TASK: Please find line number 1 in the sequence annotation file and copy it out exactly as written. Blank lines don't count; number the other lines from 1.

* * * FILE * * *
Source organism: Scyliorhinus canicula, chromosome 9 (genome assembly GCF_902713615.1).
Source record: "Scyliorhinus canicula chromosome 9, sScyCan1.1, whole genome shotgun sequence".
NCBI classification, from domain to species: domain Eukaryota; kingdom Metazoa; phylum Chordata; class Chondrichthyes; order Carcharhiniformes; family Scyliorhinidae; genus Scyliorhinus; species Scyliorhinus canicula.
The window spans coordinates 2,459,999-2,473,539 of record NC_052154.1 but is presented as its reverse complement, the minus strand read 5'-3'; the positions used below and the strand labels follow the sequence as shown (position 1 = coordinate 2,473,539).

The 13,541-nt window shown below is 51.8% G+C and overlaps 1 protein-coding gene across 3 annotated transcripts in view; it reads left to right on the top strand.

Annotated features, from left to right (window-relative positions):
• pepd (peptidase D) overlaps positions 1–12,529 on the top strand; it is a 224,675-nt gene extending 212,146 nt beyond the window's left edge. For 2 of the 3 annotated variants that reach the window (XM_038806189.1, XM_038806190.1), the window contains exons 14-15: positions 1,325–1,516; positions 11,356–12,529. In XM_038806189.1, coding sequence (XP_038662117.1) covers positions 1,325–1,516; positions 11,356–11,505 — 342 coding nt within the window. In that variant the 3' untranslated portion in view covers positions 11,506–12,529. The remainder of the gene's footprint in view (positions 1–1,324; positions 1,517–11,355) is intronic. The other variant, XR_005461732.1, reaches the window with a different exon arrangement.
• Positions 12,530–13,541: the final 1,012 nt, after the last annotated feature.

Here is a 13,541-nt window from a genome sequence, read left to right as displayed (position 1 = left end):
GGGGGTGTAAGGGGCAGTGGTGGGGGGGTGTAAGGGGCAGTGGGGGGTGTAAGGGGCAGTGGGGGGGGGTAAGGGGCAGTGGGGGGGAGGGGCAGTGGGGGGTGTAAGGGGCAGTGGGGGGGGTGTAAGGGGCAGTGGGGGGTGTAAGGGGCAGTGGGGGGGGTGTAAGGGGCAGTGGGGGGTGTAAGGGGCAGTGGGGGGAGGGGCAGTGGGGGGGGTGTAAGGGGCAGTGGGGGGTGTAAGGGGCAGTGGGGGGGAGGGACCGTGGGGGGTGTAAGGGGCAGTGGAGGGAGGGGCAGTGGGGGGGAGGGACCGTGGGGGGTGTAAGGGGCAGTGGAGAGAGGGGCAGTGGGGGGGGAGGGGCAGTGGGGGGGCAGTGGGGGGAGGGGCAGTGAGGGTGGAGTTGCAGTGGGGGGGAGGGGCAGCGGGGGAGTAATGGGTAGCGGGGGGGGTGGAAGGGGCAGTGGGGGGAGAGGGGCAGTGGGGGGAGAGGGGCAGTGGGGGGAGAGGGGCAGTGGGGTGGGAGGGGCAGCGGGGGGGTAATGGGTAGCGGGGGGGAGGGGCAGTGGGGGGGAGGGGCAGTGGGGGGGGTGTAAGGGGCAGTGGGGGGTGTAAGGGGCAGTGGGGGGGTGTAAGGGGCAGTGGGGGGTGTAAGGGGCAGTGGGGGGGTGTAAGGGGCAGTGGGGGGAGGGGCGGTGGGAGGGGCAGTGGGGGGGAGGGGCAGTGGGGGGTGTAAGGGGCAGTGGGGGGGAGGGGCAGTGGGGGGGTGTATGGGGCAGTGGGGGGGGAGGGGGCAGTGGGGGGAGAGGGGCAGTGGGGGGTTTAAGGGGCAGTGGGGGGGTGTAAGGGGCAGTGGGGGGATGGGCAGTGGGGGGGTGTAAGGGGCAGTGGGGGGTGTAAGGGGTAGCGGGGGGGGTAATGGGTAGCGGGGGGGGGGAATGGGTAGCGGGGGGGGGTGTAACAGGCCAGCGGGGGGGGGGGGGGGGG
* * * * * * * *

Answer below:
Source organism: Scyliorhinus canicula, chromosome 9 (genome assembly GCF_902713615.1).